Holy Week begins on Palm Sunday and ends with Easter. It is a very important moment for the Christian Catholic Church and in my beautiful Sorrento Coast we have many traditions and events. But this year in 2020 we are staying home. Our churches are closed. There will be no mass, no processions, no celebrations in the streets. This is the most appropriate moment, therefore, to remain faithful and to keep our traditions alive. That’s why I decided to share with you one of the most important traditions of Easter in my region!
At the start of the Holy Week, on Palm Sunday, is the tradition of blessing and exchanging olive branches sometimes decorated with colored ribbons and little cheeses. This is a way to remember and evoke Jesus’ arrival in Jerusalem.
But on the Sorrento Coast an old habit still survives for many, at the time of the blessing of the palms, to offer something unique – colorful and delightful branches made entirely of sugar-coated almonds. There is, of course, a legend behind this custom. In 1558, on Palm Sunday, people were in church awaiting the blessing when word came warning of a Turkish ship about to siege the town. They braced for the worst until a local fisherman finally relayed news of the Turkish’s ship wreckage. Only one Saracen woman survived the wreckage and was saved by the fisherman. The woman wanted to express her gratitude and thus offered sugar-coated almonds to everyone. Her simple gesture of gratitude and peace gave rise to the tradition of palms made of sugar-coated almonds and has been handed down from generation to generation ever since.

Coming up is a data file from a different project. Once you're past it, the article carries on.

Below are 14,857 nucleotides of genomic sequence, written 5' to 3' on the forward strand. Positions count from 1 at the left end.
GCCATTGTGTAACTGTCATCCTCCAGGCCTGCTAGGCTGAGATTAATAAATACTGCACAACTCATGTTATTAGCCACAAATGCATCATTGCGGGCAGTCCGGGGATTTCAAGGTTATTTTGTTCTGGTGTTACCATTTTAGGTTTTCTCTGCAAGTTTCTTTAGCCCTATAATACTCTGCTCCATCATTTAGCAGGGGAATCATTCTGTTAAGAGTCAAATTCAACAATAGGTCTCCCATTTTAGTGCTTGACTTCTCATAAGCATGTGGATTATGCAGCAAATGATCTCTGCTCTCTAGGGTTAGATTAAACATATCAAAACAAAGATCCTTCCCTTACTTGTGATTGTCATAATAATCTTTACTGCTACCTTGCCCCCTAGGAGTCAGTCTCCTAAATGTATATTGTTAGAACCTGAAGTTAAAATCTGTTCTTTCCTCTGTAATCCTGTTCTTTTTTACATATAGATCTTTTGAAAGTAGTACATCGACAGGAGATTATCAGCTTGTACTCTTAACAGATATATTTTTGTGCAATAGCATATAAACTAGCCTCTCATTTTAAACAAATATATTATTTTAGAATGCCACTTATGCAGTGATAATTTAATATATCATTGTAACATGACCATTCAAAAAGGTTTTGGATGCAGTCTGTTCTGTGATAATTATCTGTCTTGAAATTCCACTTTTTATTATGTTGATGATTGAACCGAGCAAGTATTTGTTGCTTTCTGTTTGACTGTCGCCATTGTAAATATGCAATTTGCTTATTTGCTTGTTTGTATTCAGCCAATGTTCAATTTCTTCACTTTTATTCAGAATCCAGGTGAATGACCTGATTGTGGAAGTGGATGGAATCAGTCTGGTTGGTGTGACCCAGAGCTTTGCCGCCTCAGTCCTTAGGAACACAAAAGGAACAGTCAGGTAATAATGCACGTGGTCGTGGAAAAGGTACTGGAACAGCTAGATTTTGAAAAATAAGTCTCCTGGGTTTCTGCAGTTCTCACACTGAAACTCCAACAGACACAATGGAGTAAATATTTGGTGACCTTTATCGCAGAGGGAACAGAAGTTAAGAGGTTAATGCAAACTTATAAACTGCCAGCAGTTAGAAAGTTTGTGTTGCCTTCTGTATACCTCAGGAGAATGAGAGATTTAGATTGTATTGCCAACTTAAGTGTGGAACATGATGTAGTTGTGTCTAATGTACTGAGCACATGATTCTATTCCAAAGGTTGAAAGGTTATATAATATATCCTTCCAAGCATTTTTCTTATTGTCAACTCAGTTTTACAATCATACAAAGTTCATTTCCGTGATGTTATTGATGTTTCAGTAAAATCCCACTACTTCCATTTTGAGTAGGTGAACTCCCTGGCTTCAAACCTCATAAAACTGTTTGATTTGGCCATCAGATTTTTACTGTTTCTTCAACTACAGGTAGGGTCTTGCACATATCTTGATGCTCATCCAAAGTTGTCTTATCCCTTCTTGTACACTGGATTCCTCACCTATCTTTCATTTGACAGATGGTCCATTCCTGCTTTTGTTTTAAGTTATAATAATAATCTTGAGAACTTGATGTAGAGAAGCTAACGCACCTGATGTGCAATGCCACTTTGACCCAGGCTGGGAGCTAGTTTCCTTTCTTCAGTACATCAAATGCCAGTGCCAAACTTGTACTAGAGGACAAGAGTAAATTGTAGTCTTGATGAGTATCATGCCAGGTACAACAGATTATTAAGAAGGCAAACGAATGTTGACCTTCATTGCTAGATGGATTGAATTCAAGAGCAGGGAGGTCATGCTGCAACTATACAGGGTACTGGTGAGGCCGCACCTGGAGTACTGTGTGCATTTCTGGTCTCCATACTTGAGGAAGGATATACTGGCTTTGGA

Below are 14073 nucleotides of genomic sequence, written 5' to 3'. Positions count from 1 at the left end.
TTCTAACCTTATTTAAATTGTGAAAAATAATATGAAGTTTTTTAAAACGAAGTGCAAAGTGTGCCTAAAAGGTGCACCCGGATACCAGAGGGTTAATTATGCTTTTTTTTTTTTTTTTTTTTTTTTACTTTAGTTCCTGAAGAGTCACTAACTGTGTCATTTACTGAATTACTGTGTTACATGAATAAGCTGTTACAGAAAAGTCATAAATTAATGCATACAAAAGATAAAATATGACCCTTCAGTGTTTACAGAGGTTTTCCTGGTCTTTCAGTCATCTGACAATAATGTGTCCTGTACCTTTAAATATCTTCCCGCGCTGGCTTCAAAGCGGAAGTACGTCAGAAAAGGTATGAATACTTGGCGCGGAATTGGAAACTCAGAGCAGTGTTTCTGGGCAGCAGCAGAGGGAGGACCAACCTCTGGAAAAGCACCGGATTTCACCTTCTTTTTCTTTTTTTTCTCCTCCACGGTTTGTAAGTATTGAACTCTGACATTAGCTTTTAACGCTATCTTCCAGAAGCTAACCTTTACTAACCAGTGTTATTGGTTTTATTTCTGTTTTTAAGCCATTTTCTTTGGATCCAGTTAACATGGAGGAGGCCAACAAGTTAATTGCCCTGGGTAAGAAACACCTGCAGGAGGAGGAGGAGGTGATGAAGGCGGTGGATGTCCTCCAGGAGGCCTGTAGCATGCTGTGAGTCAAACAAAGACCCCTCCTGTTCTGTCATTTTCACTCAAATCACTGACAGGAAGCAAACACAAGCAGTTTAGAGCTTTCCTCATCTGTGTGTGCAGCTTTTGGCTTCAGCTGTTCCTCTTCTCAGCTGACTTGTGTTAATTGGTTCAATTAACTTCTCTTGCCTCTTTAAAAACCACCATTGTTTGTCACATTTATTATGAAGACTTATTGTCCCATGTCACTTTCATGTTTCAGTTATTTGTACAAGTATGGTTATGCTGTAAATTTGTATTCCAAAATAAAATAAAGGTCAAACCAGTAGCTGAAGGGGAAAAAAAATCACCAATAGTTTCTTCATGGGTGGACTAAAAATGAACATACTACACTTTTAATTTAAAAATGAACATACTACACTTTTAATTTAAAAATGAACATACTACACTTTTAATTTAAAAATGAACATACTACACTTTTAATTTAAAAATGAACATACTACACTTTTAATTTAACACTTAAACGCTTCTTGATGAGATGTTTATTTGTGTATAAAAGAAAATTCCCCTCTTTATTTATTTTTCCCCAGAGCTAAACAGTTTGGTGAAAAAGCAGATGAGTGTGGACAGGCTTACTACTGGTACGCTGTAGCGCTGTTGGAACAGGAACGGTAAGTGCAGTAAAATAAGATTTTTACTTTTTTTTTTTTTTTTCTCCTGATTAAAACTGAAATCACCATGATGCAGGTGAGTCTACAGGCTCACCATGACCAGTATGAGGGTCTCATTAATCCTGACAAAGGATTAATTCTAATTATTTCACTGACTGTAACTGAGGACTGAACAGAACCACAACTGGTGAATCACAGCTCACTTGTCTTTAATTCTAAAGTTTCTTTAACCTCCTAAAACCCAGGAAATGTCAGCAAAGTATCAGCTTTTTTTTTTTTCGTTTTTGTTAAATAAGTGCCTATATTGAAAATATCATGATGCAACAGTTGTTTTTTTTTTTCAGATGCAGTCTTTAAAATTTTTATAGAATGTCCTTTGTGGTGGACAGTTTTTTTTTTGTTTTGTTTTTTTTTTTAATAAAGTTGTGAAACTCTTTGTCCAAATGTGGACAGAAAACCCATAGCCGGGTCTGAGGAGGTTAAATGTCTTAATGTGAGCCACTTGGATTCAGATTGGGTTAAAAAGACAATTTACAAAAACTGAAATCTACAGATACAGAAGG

Since childhood every Palm Sunday at the time of blessing I have looked forward to my sugar-coated almonds palm. It was usually made by my grandmother or by my auntie. I miss them this year just as I am missing many other ordinary things. The palms are symbols of LOVE, AFFECTION, and PEACE. The message they convey is still alive in my heart and memories and I offer it here to you…